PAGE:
Come in out of the cold: Calf Warmers

The official start of spring may be March 20, but this week’s freezing rain, snow and wind has made it abundantly clear that winter isn’t quite finished with its brutality just yet.

For ranchers in the region, March and April have traditionally been months reserved for calving season. Typically, by this time of year going into spring, the bitter cold and intense blizzards have died down, and the biggest issue producers must contend with is mud.

However, the last two years may have cattlemen and women rethinking their breeding plans for 2020. Last year’s April Xanto Blizzard hit ranchers hard, and the timing hit right in the middle of calving season for many. The new year hasn’t brought ideal weather conditions with it either as producers have experienced record low temperatures in January and February, while March has been riddled with more snow storms, rain, blizzards and flooding.

With the inclement weather looming, cattle producers are in for a long battle ahead. One item that many seasoned ranchers will be relying on heavily in the days to come is a calf warming box (or “hot box”).

“The radiant heater in these seem to be a nice option. They will not dry a calf as well, but it is more of an instant, better distributed heat for when you really need to warm up. And it’s all contained in the hot box, so it’s less of a fire risk if you are using it in a calving barn. Ryan Urban, rancher

A popular choice for many is Koehn’s Calf Warmer. Priced at $550, this blue unit is built with molded polyethylene, comes with a one-year warranty and runs on a Turbo Heater. It features a 10-ft. tow rope and two removable grates for easy cleaning. It’s dimensions are 50” long, 26” wide and 43” high. It weighs 75 lbs.

Naomi Loomis is a rancher and Koehn dealer at Double A Feeds, Inc. She uses this model at home on the Circle L Ranch near Alliance, Neb., and has these units available at her store, as well. Visit to inquire about availability.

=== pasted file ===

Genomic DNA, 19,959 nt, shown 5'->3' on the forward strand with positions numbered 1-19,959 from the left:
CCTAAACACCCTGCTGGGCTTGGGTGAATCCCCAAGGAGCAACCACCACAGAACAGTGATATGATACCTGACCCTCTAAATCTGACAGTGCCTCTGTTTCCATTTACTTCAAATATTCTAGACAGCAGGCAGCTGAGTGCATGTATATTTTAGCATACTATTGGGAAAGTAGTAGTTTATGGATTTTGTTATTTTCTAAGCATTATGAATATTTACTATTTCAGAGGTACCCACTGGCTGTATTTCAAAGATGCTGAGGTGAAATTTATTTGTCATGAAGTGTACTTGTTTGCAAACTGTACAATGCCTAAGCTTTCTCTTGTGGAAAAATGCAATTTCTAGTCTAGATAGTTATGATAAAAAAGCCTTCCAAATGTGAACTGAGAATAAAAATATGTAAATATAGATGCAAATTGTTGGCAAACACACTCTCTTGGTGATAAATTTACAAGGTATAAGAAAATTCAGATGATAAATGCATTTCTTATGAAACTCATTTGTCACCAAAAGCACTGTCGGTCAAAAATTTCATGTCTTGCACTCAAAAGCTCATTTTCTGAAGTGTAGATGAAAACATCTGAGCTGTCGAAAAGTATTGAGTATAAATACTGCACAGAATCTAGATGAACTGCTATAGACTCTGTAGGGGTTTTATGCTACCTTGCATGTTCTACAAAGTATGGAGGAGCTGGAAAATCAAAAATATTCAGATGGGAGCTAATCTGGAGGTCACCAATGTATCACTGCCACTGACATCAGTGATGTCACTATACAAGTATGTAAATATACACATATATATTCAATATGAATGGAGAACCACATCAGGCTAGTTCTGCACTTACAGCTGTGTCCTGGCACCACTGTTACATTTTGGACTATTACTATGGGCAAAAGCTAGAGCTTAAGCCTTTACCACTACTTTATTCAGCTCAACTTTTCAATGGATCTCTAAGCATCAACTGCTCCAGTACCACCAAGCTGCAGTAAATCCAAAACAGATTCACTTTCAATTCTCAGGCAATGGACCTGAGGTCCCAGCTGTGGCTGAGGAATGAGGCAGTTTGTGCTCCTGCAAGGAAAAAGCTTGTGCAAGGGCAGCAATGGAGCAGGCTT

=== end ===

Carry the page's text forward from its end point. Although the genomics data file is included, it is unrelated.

“This model works great for us,” said rancher Shauna Kummer, of Alexandria, S.D. “We were able to fit twins in it the other day. I can guarantee we use it more than once again this calving season. I’m just praying that spring is somewhere around the corner!”

“We currently use the Koehn Calf Warmer, as well,” said Dani Heisler Wodill, a rancher from Viroqua, Wisc. “The advantages are with the slatted floor, any snow or rain on the calf can get away from the animal. They are engineered to maintain airflow utilizing vents. With the plastic material, it allows for regular cleaning for maintaining health also. The disadvantages are they can be cost prohibitive. Also, they take a little time to get up to full heat. If you need it for a chilled or fresh calf, they work well, but the warm up time is long when you have a hypothermic calf. During the long cold stretch, we leave them on to maintain heat.”

“The radiant heater in these seem to be a nice option,” added Ryan Urban, a rancher from Kimball, S.D. “They will not dry a calf as well, but it is more of an instant, better distributed heat for when you really need to warm up. And it’s all contained in the hot box, so it’s less of a fire risk if you are using it in a calving barn.”

The Roy-L-Heat Animal Warmer is another option for ranchers.